Military asbestos exposure puts many Marine Corps veterans at risk of developing pleural mesothelioma. Marines who develop cancer because of exposure to asbestos on bases, Navy ships or while performing their job duties are eligible for financial compensation and free cancer treatment.
The U.S. military used asbestos extensively from the 1930s to the 1970s, putting Marines at risk of asbestos exposure on land and sea. Marines were exposed to asbestos during deployments and peacetime operations, and even during their downtime.
Breathing in asbestos dust can cause pleural mesothelioma, a rare and aggressive cancer that primarily afflicts retired blue collar workers and veterans.
The executives of asbestos companies knew asbestos exposure was dangerous, but they covered up the risks when selling asbestos products to the military and the private sector.
Shipbuilders working for the U.S. were once the top consumers of asbestos products. Consequently, Marines faced asbestos exposure risks from their involvement with the Navy in addition to the Marine Corps’ own uses of asbestos.
Asbestos-related cancer is now a large problem for American veterans.
In 2017, the Department of Defense funded research on treatment for service-connected pleural mesothelioma. A team led by mesothelioma expert Dr. Raphael Bueno is investigating the genetics of tumors caused by military asbestos exposure.
Marine mechanics and technicians were often exposed to asbestos when doing maintenance or repair work. Asbestos products were used in all types of military vehicles including aircraft, armored transports, trucks and jeeps.
Asbestos used to be common in brake pads, which meant asbestos dust would accumulate in vehicles as brake pads wore down.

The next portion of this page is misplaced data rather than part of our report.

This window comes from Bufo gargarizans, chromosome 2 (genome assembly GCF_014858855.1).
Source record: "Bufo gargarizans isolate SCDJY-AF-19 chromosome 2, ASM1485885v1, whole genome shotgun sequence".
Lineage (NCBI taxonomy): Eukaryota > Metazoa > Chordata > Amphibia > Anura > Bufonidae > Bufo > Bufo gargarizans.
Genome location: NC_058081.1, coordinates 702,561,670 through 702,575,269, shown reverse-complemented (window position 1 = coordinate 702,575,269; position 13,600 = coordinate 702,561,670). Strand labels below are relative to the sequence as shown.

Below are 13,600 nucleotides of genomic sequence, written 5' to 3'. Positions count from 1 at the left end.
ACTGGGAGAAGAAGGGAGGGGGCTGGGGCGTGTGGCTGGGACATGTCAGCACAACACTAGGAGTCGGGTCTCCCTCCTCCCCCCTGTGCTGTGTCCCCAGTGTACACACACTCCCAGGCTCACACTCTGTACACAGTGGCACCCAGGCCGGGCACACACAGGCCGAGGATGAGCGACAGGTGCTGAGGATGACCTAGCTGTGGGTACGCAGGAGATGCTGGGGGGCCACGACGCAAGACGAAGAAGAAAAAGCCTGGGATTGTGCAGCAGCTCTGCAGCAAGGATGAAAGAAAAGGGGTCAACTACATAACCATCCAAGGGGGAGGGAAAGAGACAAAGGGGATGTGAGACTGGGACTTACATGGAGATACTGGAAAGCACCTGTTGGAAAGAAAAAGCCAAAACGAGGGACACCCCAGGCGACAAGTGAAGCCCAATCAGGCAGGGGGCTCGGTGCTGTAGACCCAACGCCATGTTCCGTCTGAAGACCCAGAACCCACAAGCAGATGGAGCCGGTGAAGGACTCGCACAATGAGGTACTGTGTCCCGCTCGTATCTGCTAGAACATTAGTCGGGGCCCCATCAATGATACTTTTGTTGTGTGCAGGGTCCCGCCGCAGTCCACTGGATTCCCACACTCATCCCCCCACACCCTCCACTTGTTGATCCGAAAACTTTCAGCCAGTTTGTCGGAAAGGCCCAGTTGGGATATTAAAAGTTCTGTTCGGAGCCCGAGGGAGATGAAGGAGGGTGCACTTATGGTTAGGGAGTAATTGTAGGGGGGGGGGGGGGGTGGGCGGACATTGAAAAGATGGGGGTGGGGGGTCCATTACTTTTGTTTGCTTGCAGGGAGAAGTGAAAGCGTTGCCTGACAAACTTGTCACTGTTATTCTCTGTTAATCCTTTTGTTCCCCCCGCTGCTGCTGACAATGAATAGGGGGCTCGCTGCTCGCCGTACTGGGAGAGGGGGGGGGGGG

Today, regulations require brake lining dust to be contained or washed away by special equipment, but Marines in the mid-20th century had no such protection.
Asbestos was also a chief ingredient in most types of gaskets and heat shields used in engines and high-temperature machinery. Replacing gaskets often required mechanics to scrape the old gasket material off with a wire brush, which sent toxic asbestos fibers into the air.
Marine Corps installations were built with many types of asbestos products. Service members tasked with construction and maintenance work were not given adequate respiratory protection, and asbestos dust from job sites often contaminated surrounding areas.
In 1990, so much soil contamination was found around Marine Corps Air Station Yuma that the U.S. Environmental Protection Agency declared it a Superfund site. It took until 2001 for the asbestos contamination to be cleaned up.
Unfortunately, many Marines who did not work directly with asbestos were still exposed to the toxic mineral — simply by breathing while on active duty.
Asbestos-insulated pipes ran through Marine sleeping quarters and easily shed asbestos dust when disturbed. On Navy ships, maintenance work spread asbestos dust through the poorly ventilated spaces where Marines lived. Many Marines recount how white dust used to collect on their beds every day.
Asbestos exposure was easy for soldiers to ignore because it causes no immediate symptoms. Asbestos-related diseases such as pleural mesothelioma do not develop until decades after exposure.
Marines diagnosed with pleural mesothelioma are eligible for benefits through the United States Department of Veterans Affairs. Additional compensation through legal representation may also be available.
VA compensation for pleural mesothelioma is separate from compensation available through the legal system.
The VA benefits system makes it unnecessary to file a lawsuit against the military, but military families may still have the option of filing a legal claim against the companies that supplied asbestos to the Marine Corps and the Navy.
Experienced mesothelioma lawyers can help veterans reconstruct their history of asbestos exposure —inside and outside the Marine Corps — and evaluate their options for seeking financial compensation.
3 Cited Article Sources
Sponsored by The Peterson Firm, 1050 30th Street NW, Washington, DC 20007 © 2019 PleuralMesothelioma.com